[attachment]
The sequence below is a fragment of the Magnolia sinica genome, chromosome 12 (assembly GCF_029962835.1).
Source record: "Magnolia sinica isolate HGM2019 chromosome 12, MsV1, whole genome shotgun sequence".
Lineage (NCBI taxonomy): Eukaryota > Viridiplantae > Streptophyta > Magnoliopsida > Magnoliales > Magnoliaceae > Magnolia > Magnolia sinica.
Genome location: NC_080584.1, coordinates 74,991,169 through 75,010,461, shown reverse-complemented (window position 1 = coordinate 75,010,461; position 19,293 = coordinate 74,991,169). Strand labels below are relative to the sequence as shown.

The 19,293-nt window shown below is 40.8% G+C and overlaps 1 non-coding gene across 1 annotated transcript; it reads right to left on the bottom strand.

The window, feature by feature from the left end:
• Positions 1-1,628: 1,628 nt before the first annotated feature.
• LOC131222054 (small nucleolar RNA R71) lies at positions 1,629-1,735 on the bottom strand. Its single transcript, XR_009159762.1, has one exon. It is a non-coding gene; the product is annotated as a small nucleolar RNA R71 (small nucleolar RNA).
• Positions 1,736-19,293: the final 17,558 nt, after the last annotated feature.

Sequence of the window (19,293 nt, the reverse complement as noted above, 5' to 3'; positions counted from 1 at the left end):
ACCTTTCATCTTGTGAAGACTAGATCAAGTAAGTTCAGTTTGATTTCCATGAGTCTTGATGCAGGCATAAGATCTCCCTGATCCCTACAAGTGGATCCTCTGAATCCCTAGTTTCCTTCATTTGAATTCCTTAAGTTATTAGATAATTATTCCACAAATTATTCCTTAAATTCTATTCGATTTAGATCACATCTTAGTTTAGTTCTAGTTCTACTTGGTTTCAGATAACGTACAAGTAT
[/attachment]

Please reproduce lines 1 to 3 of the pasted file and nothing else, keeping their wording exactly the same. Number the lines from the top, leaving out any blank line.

The sequence below is a fragment of the Magnolia sinica genome, chromosome 12 (assembly GCF_029962835.1).
Source record: "Magnolia sinica isolate HGM2019 chromosome 12, MsV1, whole genome shotgun sequence".
Lineage (NCBI taxonomy): Eukaryota > Viridiplantae > Streptophyta > Magnoliopsida > Magnoliales > Magnoliaceae > Magnolia > Magnolia sinica.